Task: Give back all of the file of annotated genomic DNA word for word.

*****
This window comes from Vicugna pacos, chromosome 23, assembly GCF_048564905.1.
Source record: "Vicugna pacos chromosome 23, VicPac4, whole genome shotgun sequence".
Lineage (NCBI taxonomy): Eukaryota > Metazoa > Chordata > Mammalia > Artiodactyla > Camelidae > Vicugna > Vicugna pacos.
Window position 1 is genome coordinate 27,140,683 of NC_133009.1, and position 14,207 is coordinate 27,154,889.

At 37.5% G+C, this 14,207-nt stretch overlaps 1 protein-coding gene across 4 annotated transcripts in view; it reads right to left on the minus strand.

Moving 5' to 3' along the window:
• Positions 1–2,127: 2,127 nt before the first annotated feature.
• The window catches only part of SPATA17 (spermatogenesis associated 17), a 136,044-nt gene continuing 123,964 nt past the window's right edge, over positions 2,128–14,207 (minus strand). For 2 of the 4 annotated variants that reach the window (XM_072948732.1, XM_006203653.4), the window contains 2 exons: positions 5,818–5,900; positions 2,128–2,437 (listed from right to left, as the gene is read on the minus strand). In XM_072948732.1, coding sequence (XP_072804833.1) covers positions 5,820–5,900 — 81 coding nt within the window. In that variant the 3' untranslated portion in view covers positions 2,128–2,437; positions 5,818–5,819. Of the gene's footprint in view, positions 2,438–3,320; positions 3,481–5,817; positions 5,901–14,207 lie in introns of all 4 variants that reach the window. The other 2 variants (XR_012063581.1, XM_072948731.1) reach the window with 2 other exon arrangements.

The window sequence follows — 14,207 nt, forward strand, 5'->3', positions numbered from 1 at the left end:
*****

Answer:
This window comes from Vicugna pacos, chromosome 23, assembly GCF_048564905.1.
Source record: "Vicugna pacos chromosome 23, VicPac4, whole genome shotgun sequence".
Lineage (NCBI taxonomy): Eukaryota > Metazoa > Chordata > Mammalia > Artiodactyla > Camelidae > Vicugna > Vicugna pacos.
Window position 1 is genome coordinate 27,140,683 of NC_133009.1, and position 14,207 is coordinate 27,154,889.

At 37.5% G+C, this 14,207-nt stretch overlaps 1 protein-coding gene across 4 annotated transcripts in view; it reads right to left on the minus strand.

Moving 5' to 3' along the window:
• Positions 1–2,127: 2,127 nt before the first annotated feature.
• The window catches only part of SPATA17 (spermatogenesis associated 17), a 136,044-nt gene continuing 123,964 nt past the window's right edge, over positions 2,128–14,207 (minus strand). For 2 of the 4 annotated variants that reach the window (XM_072948732.1, XM_006203653.4), the window contains 2 exons: positions 5,818–5,900; positions 2,128–2,437 (listed from right to left, as the gene is read on the minus strand). In XM_072948732.1, coding sequence (XP_072804833.1) covers positions 5,820–5,900 — 81 coding nt within the window. In that variant the 3' untranslated portion in view covers positions 2,128–2,437; positions 5,818–5,819. Of the gene's footprint in view, positions 2,438–3,320; positions 3,481–5,817; positions 5,901–14,207 lie in introns of all 4 variants that reach the window. The other 2 variants (XR_012063581.1, XM_072948731.1) reach the window with 2 other exon arrangements.

The window sequence follows — 14,207 nt, forward strand, 5'->3', positions numbered from 1 at the left end: